This section discusses a number of problems that may arise when using MPI in a Fortran program. It is intended as advice to users, and clarifies how MPI interacts with Fortran. It does not add to the standard, but is intended to clarify the standard.
As noted in the original MPI specification, the interface violates the Fortran standard in several ways. While these cause few problems for Fortran 77 programs, they become more significant for Fortran 90 programs, so that users must exercise care when using new Fortran 90 features. The violations were originally adopted and have been retained because they are important for the usability of MPI. The rest of this section describes the potential problems in detail. It supersedes and replaces the discussion of Fortran bindings in the original MPI specification (for Fortran 90, not Fortran 77).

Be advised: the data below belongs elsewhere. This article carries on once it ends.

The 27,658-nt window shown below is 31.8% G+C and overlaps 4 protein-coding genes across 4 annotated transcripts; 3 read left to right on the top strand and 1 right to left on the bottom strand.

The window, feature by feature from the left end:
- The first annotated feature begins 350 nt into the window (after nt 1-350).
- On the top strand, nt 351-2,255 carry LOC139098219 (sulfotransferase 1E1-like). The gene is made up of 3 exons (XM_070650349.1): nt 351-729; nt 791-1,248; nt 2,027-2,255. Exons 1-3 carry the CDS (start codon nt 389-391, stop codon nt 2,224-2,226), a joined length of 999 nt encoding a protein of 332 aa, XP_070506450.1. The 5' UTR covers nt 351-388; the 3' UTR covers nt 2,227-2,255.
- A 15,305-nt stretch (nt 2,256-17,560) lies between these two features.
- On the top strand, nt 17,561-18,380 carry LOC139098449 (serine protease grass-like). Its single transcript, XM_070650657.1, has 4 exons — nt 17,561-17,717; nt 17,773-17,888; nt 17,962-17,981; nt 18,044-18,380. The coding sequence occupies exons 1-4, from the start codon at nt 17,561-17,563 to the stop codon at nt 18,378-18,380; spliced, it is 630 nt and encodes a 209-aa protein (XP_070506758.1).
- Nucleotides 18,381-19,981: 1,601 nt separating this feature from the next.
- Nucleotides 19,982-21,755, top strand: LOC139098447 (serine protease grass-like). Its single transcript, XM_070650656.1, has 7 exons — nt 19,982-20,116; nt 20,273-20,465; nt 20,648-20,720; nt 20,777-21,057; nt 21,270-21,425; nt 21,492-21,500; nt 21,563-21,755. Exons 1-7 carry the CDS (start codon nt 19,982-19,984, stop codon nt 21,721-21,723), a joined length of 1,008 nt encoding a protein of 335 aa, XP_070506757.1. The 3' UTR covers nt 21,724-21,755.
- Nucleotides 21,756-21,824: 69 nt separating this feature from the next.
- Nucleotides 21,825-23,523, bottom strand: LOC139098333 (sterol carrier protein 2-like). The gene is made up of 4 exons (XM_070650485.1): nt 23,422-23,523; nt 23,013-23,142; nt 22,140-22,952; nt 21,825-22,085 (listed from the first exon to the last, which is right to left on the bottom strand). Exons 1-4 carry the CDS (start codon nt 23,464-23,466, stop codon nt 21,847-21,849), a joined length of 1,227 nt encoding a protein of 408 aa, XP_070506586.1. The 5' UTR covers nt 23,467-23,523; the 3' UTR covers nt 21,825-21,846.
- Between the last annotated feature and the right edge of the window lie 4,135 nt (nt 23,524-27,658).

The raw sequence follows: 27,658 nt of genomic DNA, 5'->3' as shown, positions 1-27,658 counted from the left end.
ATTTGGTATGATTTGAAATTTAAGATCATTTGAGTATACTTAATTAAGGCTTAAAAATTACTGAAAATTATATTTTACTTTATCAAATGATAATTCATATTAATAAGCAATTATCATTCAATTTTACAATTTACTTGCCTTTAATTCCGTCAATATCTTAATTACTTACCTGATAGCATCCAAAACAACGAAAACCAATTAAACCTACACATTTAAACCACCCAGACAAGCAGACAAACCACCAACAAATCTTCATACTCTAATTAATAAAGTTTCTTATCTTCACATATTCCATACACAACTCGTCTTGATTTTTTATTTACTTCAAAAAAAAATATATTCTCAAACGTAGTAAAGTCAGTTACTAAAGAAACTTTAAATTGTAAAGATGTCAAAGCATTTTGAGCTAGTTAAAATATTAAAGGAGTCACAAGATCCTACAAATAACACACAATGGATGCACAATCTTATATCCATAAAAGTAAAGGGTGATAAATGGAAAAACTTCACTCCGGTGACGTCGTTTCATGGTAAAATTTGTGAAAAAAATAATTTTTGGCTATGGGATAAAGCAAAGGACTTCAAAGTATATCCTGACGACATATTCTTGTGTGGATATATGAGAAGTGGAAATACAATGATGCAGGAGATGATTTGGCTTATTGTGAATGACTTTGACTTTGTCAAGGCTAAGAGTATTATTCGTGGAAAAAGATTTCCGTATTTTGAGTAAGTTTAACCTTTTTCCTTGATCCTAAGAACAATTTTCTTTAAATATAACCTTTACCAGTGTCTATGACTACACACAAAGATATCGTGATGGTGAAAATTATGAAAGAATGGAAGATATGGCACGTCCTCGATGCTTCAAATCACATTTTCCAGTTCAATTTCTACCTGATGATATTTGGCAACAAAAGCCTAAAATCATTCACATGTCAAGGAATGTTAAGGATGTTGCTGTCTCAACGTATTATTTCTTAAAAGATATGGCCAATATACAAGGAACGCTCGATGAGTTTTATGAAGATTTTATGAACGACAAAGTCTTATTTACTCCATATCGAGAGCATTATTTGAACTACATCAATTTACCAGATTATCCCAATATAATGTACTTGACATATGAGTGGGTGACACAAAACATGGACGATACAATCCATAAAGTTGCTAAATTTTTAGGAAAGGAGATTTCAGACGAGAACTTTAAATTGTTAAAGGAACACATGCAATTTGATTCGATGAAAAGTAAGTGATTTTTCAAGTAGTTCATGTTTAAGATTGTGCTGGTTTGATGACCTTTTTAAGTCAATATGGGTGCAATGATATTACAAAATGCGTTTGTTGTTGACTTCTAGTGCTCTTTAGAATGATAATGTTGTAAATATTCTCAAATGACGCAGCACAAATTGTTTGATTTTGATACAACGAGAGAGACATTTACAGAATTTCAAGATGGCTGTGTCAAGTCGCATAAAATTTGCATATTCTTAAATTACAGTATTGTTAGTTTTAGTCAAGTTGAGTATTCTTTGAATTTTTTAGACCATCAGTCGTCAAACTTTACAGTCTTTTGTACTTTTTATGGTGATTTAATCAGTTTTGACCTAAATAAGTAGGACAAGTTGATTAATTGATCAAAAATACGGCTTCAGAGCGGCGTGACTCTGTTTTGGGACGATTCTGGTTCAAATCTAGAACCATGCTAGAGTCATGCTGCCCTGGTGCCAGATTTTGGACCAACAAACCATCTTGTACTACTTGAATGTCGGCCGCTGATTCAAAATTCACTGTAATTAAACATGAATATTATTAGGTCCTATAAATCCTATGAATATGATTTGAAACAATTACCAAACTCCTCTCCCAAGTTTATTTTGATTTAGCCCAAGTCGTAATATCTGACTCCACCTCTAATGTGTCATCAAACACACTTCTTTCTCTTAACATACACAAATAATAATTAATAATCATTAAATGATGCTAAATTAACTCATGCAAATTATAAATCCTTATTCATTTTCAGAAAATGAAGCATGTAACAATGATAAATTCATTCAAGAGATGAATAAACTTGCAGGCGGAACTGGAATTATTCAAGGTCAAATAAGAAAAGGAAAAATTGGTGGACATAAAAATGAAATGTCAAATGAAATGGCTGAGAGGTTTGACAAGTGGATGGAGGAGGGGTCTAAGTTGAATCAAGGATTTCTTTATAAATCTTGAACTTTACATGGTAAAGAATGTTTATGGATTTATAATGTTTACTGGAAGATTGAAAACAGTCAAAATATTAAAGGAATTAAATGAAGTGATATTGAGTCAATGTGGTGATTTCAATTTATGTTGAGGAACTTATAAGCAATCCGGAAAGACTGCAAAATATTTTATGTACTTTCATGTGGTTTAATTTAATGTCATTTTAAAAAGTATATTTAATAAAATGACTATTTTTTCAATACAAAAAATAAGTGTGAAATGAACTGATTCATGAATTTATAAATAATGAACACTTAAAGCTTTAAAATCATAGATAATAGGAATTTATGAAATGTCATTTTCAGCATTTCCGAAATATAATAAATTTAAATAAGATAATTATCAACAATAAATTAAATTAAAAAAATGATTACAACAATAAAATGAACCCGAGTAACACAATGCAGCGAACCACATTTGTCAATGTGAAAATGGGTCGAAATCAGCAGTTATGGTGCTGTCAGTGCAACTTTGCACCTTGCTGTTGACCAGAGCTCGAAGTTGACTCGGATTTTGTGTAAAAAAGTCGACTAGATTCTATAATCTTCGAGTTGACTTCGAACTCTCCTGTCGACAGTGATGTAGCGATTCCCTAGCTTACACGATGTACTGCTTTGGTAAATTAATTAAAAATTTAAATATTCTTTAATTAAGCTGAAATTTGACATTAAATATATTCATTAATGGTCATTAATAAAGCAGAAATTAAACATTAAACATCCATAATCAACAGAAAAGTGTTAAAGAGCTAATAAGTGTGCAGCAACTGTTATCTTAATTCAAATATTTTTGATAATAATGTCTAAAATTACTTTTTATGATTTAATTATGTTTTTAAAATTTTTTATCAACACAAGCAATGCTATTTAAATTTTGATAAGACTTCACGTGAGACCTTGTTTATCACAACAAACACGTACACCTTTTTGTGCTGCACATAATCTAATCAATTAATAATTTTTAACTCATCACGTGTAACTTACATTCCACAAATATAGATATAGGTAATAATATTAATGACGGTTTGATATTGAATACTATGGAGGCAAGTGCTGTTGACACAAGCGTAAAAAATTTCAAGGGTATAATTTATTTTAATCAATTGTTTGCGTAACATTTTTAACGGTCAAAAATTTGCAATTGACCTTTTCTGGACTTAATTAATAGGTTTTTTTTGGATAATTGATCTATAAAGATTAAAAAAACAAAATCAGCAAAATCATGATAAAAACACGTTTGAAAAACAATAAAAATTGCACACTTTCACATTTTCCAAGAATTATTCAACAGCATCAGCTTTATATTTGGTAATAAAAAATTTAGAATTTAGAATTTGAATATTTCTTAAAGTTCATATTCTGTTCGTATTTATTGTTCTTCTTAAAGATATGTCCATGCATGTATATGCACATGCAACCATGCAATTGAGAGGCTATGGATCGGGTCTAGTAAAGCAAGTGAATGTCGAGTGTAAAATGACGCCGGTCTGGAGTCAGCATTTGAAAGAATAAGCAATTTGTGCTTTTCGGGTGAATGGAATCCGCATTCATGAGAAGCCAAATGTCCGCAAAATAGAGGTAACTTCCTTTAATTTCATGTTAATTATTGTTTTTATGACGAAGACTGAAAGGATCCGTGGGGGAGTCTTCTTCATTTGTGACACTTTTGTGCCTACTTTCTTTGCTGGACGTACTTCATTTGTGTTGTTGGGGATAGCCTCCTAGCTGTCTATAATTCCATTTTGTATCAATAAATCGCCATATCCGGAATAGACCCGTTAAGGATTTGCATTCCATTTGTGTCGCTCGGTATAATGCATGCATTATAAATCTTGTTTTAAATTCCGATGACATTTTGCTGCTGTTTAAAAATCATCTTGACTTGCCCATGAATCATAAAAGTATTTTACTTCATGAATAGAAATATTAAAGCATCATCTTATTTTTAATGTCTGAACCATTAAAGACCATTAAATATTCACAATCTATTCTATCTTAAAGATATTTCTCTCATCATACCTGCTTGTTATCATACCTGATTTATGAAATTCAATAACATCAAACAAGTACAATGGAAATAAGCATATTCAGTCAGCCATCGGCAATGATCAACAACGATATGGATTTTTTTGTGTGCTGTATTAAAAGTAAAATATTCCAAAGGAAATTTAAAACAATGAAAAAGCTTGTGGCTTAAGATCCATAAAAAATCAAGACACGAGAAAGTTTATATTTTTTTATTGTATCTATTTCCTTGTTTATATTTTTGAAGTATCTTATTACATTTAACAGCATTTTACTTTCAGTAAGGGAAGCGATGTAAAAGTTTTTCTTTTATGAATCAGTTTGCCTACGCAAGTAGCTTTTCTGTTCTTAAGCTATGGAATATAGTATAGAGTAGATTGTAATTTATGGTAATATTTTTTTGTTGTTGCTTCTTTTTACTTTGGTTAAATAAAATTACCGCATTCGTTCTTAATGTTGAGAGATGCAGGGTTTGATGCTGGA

The following MPI features are inconsistent with Fortran 90.
MPI-1 contained several routines that take address-sized information as input or return address-sized information as output. In C such arguments were of type MPI_Aint and in Fortran of type INTEGER. On machines where integers are smaller than addresses, these routines can lose information. In MPI-2 the use of these functions has been deprecated and they have been replaced by routines taking INTEGER arguments of KIND=MPI_ADDRESS_KIND. A number of new MPI-2 functions also take INTEGER arguments of non-default KIND. See Section Language Binding
for more information.